He encourages people of all ages to come and experience a silent film. He recalled the impact a screening of Keaton’s 1928 film “Steamboat Bill, Jr.” from 10 years ago had on an 8-year-old girl, whose father later told Model that the film, its presentation and her experience that night was the subject of her college essay.

“Everyone involved with these films is dead, but even one from 100 years ago is just as entertaining as it was when it was first released,” Model said. “Silents are able to make the trip across several decades sometimes better than sound movies. It’s just so rewarding to be able to help these films live again, and build the next audience for them.”

A musical adventure for the whole family

By Rita J. Egan

The University Orchestra at Stony Brook University is preparing to take audience members on a one-hour musical adventure. The ensemble will present its annual family orchestra concert, Adventures in Orchestral Music, at the Staller Center for the Arts on March 6.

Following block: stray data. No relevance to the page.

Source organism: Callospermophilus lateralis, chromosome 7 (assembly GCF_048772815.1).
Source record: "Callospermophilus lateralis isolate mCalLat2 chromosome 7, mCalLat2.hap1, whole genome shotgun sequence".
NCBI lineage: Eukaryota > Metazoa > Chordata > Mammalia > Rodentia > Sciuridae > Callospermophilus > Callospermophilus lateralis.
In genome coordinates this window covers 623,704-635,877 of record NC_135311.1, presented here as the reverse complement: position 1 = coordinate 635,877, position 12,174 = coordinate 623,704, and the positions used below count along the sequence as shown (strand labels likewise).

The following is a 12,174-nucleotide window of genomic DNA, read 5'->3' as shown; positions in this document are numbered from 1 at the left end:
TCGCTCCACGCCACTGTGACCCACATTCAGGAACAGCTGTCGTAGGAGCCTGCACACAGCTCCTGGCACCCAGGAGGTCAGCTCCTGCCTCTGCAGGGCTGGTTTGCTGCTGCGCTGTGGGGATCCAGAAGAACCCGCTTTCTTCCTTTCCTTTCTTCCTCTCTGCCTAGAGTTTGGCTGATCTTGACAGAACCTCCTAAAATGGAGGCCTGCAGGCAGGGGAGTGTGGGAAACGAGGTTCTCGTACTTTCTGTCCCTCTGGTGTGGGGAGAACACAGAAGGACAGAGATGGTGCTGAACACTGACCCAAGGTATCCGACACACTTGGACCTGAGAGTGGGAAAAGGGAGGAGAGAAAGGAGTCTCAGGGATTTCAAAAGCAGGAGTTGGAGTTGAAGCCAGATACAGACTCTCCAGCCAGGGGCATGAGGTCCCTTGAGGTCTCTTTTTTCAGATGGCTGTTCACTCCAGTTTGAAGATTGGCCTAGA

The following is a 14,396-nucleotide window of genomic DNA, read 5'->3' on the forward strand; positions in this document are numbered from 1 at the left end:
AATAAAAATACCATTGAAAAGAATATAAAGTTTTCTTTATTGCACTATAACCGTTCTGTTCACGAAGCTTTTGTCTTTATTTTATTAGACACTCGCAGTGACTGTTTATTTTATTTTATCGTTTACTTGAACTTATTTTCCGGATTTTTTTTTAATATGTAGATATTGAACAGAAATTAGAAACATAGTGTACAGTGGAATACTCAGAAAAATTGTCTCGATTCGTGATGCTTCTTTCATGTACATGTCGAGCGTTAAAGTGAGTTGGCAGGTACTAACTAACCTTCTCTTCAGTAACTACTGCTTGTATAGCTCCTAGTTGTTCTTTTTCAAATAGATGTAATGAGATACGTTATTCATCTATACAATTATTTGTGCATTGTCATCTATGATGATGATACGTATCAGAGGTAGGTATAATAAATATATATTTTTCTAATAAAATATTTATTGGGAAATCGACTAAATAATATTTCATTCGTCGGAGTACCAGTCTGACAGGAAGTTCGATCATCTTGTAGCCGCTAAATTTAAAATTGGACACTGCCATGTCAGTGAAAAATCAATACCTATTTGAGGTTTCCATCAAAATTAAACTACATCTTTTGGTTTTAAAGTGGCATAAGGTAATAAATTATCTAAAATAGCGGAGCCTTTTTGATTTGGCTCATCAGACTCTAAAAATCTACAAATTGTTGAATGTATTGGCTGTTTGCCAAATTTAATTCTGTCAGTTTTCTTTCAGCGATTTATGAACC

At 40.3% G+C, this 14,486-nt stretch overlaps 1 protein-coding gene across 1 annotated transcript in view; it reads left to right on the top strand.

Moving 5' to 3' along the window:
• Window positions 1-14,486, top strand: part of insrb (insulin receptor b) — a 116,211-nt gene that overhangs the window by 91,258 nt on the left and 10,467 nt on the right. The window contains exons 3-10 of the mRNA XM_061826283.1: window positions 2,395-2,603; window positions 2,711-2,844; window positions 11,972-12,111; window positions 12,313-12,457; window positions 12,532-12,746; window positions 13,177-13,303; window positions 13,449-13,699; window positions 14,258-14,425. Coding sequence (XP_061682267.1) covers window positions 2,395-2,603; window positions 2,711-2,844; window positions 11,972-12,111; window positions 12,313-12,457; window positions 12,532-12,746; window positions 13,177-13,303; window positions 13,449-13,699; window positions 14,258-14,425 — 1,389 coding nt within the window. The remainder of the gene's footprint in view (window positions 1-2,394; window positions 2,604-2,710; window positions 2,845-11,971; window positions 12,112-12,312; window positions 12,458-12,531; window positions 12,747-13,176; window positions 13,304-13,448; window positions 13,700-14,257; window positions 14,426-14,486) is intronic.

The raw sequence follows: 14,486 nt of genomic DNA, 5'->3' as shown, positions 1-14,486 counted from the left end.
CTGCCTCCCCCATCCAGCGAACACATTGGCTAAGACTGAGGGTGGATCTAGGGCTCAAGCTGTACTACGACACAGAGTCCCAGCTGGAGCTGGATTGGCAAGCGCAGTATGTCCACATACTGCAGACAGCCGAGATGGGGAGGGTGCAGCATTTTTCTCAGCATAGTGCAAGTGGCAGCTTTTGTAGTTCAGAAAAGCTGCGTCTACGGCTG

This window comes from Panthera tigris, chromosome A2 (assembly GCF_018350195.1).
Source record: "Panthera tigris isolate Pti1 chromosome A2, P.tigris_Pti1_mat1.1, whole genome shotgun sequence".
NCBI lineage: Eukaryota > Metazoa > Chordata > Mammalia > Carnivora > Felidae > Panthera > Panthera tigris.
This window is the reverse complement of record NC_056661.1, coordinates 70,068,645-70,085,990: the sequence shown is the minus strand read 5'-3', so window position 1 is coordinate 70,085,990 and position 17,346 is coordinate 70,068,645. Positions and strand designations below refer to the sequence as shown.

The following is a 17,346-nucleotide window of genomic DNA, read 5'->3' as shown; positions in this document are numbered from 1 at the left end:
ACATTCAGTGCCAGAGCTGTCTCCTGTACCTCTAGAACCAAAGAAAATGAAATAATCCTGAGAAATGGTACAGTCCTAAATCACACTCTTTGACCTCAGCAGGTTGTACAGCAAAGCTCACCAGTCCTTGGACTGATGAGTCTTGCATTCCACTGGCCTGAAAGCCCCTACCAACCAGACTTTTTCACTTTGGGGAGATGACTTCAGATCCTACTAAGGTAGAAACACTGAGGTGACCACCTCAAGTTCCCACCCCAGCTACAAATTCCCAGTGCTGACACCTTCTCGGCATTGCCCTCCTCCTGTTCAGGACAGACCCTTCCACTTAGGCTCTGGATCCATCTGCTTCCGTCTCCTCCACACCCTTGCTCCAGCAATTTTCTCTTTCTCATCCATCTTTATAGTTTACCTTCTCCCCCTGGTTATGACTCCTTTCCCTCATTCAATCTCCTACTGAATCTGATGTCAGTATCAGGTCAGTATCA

Conductor Susan Deaver said the orchestra is planning a night filled with concertos from a variety of composers from all over the world such as America, Russia, Germany, England and Argentina. The list of songs include Mikhail Glinka’s overture to “Ruslan and Lyudmila,” Aaron Copland’s “Hoe-Down” from “Rodeo,” Morton Stevens’ “Hawaii Five-O” and John Williams’ “Star Wars Epic, Part II.” “They all sound different from one another, so it’s kind of different palettes of orchestral color,” Deaver said.

The conductor said the 70-piece orchestra consists of strings, brass, woodwind and percussion sections. While most of the musicians are college undergraduates, three are high school students who are part of the Stony Brook Young Artists Program. There are also a few graduate students who are nonmusic majors and five teaching assistants. The students’ majors range from music to biology, math and biochemistry. “The common thread is that they’ve all seriously studied music at some point,” Deaver said.

The night will feature a solo by 16-year-old violinist Mariana Knaupp, the winner of the 2017 Stony Brook Young Artists Program Concerto Competition. Mariana will perform the first movement of Max Bruch’s Violin Concerto in G Minor, the piece she played for the competition, with the orchestra. “She sounded great, and she had a lot of poise as a performer; she played really, really well,” Deaver said. “We have a competition, and they’re all playing really well, but there’s something that usually points to one person.”